Proposal 11–6 The total of any damages other than damages for economic loss should be capped at the same amount as the cap on damages for non-economic loss in defamation.
11.43 The ALRC proposes a cap on damages for all damages other than for economic loss. This means that the total amount of general damages for non-economic loss and exemplary damages awarded would be capped at the same amount as the cap on damages for non-economic loss in defamation awards. This proposal would ascribe equal weight to privacy and reputational interests. The proposal militates against the risk of plaintiffs cherry-picking between causes of action based on the availability of higher awards of damages.
11.44 Restrictions on the scope of damages for non-economic loss for personal injury actions are stipulated at statute. For instance, in NSW, the initial cap was set at $350,000 and is now set at $551,500. Damages for non-economic loss at defamation were initially capped at $250,000 and are now set at $355,000.
11.45 In 2009, the NSWLRC proposed a cap on damages for non-economic loss for invasions of privacy of $150,000, some $100,000 less than the defamation cap at the time.
11.46 David Rolph has argued that a cap on damages for a statutory cause of action should be higher than that stipulated at defamation law. He argued that a lower cap on damages for non-economic loss in privacy actions would be ‘undesirable’ as it fails to reflect the relative importance Australia should now prescribe to privacy. Witzleb argued that existing caps on damages in other areas of Australian law were introduced to restrain what some perceived to be excessive compensation orders. The ABC supported a cap on damages for non-economic loss, stating that the cap should not be higher than that at defamation law.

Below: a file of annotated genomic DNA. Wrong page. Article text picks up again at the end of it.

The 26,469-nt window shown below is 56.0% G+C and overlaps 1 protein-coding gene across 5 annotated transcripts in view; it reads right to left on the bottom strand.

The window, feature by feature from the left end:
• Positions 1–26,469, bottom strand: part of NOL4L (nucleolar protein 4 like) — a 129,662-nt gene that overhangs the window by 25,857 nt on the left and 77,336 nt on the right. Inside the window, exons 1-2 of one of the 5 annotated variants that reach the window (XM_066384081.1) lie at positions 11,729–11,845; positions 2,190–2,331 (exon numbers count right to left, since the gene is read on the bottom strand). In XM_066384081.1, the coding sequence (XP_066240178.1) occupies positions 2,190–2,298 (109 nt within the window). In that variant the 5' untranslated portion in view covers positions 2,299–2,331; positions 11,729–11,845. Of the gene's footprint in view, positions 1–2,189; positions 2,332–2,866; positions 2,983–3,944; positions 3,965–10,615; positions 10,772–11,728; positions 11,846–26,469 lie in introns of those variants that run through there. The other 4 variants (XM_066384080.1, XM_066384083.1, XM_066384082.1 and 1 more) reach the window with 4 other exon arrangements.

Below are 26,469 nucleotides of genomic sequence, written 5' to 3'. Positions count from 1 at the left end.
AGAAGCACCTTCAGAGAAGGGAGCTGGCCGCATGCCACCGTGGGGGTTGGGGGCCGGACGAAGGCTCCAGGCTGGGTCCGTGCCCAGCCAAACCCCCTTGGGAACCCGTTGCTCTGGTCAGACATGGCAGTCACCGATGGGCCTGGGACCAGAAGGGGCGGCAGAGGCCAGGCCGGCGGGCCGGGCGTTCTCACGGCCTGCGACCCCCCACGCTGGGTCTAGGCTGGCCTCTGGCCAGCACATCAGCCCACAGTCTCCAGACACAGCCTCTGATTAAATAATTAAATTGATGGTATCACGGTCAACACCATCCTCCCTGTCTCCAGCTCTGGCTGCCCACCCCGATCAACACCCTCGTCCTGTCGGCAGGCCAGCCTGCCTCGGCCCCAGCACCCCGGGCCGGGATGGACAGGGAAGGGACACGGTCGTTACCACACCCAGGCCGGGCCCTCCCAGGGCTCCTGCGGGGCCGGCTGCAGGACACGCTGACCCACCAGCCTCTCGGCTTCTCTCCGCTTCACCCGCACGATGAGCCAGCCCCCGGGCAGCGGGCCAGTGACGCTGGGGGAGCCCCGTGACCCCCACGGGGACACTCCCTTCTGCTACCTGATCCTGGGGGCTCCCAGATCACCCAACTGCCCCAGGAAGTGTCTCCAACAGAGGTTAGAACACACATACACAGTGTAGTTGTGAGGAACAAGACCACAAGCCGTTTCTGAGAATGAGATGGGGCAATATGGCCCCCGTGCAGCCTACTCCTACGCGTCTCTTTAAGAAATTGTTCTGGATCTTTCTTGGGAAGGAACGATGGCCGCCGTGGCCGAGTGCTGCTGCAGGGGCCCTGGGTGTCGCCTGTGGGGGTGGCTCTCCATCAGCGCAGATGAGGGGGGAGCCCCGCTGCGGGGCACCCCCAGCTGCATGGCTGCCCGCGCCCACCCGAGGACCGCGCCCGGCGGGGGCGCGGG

11.47 Some stakeholders argued against a cap on damages. The OAIC submitted that setting a cap ‘may have the effect of focusing attention on that upper limit and implying that serious privacy invasions should result in a payout of that magnitude’. However it will be at the court’s discretion to make this assessment.
See for example, Defamation Act 2005 (NSW) s 35.
Nicholas Petrie, ‘Reforming the Remedy: Getting the Right Remedial Structure to Protect Personal Privacy’ (2012) 17 Deakin Law Review 139.
Civil Liability Act 2002 (NSW) s 16. This includes a statutory indexation mechanism: s17.
Civil Liability (Non-Economic Loss) Amendment Order 2013.
See, for example, Defamation Act 2005 (SA) ss 35, 35(4).
NSW Government Gazette No 65 of 31 May 2013. This figure is due to be increased on 1 July 2014.
NSW Law Reform Commission, Invasion of Privacy, Report 120 (2009) Draft Bill, cl 77.
David Rolph, ‘The Interaction of Remedies for Defamation and Privacy’  Precedent 14.
N Witzleb, Submission 29.
ABC, Submission 46.
Office of the Australian Information Commissioner, Submission 66; Public Interest Advocacy Centre, Submission 30.
Office of the Australian Information Commissioner, Submission 66.